said he has spoken with the survivor who narrowly escaped with his life.

WES MOORE, GOVERNOR OF MARYLAND: One of the survivors who I have the opportunity to speak with, one of the things he mentioned to me was, as he was moving off of the bridge and literally saw the bridge fall right after he moved off, it was because it was a first responder who was telling him to move off with the bridge.

FREEMAN (voice-over): CNN has requested more information about this survivor from the governor's office and the Maryland Transportation Authority. Reporters asked exactly how those on the bridge were notified to get off as the vessel crashed.

MOORE: Well, I think we'll find out via investigation what exactly happened. I know that the one person I spoke with, he said it was audibly that the officer was telling him to move off.

FREEMAN (voice-over): We're also hearing a story from a driver who was stopped from entering the bridge just in time.

GAYLE FAIRMAN, UBER DRIVER WHO NARROWLY AVOIDED BRIDGE COLLAPSE: In all honesty, if my passenger wasn't a little late coming out to my car and getting into it, we probably very well could have been on the bridge when it collapsed. We were that close.

FREEMAN (voice-over): This comes as we continue to learn more about those workers presumed and confirmed dead. 26-year-old Dorlian Castillo Cabrera's body was found in a submerged pickup truck below the wreckage Wednesday morning. He was an immigrant from Guatemala who loved his construction job. 35-year-old Alejandro Hernandez Fuentes, a Mexican national, was also found in the truck next to Castillo. Miguel Luna was a father of three, an immigrant from El Salvador, who lived in Maryland for 19 years, and Maynor Yassir Suazo Sandoval was a Honduran national, a husband and father of two. Luna and Sandoval are presumed dead.

CARLOS SUAZO SANDOVAL, BROTHER OF WORKER KILLED ON BRIDGE (Interpreted): He was the breadwinner for his children right now.


God is going to provide for us too, so we can get together as a family and see how we can help each other, because at this moment, his wife is left with his girl and everything.


JIMENEZ: Danny Freeman, thank you for that reporting.

Meanwhile, look, American elections are not cheap, and the road to the White House is paved with millions and millions of dollars, which is why the Biden campaign held a fundraising gala last night in New York. The star guests were other presidents, former presidents Obama and Clinton, and their panel discussion was moderated by "Late Show" host Stephen Colbert. There was a lot of money raised, but outside, it did get noisy.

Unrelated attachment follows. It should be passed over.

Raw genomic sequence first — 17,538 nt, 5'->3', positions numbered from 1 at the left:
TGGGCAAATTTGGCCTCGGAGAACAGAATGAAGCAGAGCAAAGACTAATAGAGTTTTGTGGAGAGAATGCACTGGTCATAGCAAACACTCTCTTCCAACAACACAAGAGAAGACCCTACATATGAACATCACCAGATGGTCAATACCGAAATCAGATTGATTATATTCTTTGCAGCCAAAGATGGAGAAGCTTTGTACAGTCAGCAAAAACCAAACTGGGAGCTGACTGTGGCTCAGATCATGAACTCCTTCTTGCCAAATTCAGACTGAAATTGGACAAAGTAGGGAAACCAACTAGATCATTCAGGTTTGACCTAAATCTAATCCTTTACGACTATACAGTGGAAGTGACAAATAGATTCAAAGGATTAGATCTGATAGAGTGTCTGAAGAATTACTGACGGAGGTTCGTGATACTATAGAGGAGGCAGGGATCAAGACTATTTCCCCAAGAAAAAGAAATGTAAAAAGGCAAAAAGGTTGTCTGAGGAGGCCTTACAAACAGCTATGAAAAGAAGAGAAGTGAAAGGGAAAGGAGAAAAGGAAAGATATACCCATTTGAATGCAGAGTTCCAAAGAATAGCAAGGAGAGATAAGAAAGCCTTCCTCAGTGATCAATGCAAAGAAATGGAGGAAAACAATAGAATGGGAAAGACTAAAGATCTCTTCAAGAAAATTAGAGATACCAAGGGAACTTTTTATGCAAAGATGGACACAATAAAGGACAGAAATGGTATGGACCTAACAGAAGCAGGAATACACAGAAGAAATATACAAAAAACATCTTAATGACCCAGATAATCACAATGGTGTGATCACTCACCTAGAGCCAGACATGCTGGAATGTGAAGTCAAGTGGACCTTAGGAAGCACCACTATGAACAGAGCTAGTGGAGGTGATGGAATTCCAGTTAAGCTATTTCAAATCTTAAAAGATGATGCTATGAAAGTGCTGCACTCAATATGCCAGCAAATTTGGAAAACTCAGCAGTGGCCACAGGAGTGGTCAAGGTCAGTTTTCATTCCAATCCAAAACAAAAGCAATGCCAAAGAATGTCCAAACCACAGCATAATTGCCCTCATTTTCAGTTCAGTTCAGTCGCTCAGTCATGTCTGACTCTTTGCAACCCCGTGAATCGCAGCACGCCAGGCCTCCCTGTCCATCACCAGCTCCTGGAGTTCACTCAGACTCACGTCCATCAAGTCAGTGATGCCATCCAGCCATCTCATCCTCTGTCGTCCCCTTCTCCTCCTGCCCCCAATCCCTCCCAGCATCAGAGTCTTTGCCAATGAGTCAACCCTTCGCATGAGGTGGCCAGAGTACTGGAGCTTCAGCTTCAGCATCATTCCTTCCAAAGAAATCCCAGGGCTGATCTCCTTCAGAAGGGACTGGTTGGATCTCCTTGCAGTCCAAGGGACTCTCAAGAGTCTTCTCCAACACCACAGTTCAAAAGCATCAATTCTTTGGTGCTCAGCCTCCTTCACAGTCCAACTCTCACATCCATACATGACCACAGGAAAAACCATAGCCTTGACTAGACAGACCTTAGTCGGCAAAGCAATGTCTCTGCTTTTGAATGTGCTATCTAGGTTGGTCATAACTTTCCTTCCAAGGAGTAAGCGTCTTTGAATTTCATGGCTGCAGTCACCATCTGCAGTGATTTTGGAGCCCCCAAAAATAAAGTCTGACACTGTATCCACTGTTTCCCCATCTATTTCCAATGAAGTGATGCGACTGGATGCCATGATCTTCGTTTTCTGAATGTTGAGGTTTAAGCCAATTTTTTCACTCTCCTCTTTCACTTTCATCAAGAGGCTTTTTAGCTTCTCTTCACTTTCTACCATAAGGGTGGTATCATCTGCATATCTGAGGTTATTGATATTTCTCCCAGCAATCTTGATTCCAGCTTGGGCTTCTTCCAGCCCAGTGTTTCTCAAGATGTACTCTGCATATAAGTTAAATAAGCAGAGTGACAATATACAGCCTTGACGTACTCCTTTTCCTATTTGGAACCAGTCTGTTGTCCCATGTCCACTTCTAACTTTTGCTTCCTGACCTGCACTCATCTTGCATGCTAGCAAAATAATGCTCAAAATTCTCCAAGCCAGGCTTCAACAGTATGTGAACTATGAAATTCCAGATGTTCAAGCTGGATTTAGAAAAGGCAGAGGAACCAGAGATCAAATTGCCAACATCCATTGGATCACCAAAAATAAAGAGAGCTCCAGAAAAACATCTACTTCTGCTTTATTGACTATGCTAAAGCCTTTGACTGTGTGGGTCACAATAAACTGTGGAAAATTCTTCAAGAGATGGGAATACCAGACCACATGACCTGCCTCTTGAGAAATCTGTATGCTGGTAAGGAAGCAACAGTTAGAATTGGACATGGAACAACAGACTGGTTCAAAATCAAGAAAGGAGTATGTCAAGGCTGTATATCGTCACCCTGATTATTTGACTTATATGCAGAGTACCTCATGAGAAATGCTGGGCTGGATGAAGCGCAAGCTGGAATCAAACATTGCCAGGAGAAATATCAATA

You can see a large crowd showed up outside Radio City Music Hall, which is where this event was happening, to protest Biden's support for Israel during the war in Gaza. There were even some disruptions inside.

Joining me now is CNN White House Correspondent Arlette Saenz. So, let's talk about the Biden fundraiser last night. How impressive was the total that they raised, and how did they manage the multiple protests that even broke out inside of times?

ARLETTE SAENZ, CNN WHITE HOUSE CORRESPONDENT: Well, Omar, President Biden's advisors are hoping that this show of force from three Democratic presidents will really help build some momentum among Democratic voters, as they expect this election to soon kick into high gear. The campaign is touting this morning the fact that they raised more than $26 million from this one night event alone, really they hope adding to the cash advantage that they've already had against former President Donald Trump.

But, President Biden, Barack Obama and Bill Clinton, spent nearly an hour in conversation with late-night host Stephen Colbert. They laid out the stakes of this election and specifically the threat that they believe former President Donald Trump holds for the country. They never mentioned Trump by name, but they each spoke about the man, and Biden warned that democracy is at stake. He said, quote "We're at a real inflection point in history. This guys denies global warming. This guy wants to get rid of not only Roe v. Wade which he brags about having done, he wants to get rid of the ability of anyone in America to have the right to choose. All the things he is doing, they're so old. A little old and out of shape."

Now, the Biden campaign today is also releasing a video from this event. We have to note that reporters were not allowed to record any type of video inside this fundraiser. And instead, the Biden campaign is selectively releasing a clip highlighting a bit of a lighter moment during this conversation. Take a listen.


STEPHEN COLBERT, HOST, "THE LATE SHOW": Milwaukee, Phoenix, Vegas, Hotlanta, the Philly suburbs, Manchester, Dallas and Houston. Donald Trump, as far as we can tell, has just been trying to win a third championship at his own golf course. My question to you, sir, can voters trust a presidential candidate who has not won a single Trump International Golf Club trophy? At long last, sir, have you know chip shot?

JOE BIDEN, PRESIDENT, UNITED STATES OF AMERICA: Well, look, I'd be happy to play. I told him this before when he came into the Oval when he was -- before he got sworn in. I said, I'll give you three strokes if you carry your own bag.

(END VIDEO CLIP) SAENZ: But, joking aside, the event also laid bare some of the tension within the Democratic Party over the war between Israel and Hamas. Hundreds of pro-Palestinian protesters, as you note, had gathered outside of Radio City Music Hall before and during the event. And the presidents were interrupted at least four times by protesters in the actual room. Most of those protesters were talking about Gaza. And it was interesting to see the way that former President Obama addressed these protesters. He said to them specifically, you can't just talk and not listen. That is what the other side does. He said that there are complicated issues in the world that need to have problems to solve them, and this will involve discussions about that conflict between Israel and Hamas.